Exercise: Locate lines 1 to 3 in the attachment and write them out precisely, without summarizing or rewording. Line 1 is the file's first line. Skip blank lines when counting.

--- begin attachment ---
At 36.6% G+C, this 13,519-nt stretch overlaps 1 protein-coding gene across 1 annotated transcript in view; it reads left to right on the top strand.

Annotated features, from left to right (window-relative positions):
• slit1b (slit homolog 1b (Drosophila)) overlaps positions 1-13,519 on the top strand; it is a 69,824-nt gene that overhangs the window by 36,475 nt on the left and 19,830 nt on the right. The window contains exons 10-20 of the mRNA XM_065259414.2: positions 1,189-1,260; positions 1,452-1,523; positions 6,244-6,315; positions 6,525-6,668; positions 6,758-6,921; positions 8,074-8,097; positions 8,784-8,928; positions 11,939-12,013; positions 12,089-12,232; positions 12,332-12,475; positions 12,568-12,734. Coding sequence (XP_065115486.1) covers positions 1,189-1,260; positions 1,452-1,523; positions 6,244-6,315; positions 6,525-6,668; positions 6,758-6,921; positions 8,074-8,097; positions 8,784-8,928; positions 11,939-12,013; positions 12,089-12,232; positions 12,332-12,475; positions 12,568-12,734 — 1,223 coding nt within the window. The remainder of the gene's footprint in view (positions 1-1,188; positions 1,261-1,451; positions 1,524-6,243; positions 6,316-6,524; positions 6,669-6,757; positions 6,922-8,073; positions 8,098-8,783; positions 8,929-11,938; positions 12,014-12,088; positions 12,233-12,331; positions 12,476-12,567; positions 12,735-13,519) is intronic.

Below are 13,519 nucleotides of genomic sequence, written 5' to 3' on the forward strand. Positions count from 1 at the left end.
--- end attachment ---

At 36.6% G+C, this 13,519-nt stretch overlaps 1 protein-coding gene across 1 annotated transcript in view; it reads left to right on the top strand.

Annotated features, from left to right (window-relative positions):
• slit1b (slit homolog 1b (Drosophila)) overlaps positions 1-13,519 on the top strand; it is a 69,824-nt gene that overhangs the window by 36,475 nt on the left and 19,830 nt on the right. The window contains exons 10-20 of the mRNA XM_065259414.2: positions 1,189-1,260; positions 1,452-1,523; positions 6,244-6,315; positions 6,525-6,668; positions 6,758-6,921; positions 8,074-8,097; positions 8,784-8,928; positions 11,939-12,013; positions 12,089-12,232; positions 12,332-12,475; positions 12,568-12,734. Coding sequence (XP_065115486.1) covers positions 1,189-1,260; positions 1,452-1,523; positions 6,244-6,315; positions 6,525-6,668; positions 6,758-6,921; positions 8,074-8,097; positions 8,784-8,928; positions 11,939-12,013; positions 12,089-12,232; positions 12,332-12,475; positions 12,568-12,734 — 1,223 coding nt within the window. The remainder of the gene's footprint in view (positions 1-1,188; positions 1,261-1,451; positions 1,524-6,243; positions 6,316-6,524; positions 6,669-6,757; positions 6,922-8,073; positions 8,098-8,783; positions 8,929-11,938; positions 12,014-12,088; positions 12,233-12,331; positions 12,476-12,567; positions 12,735-13,519) is intronic.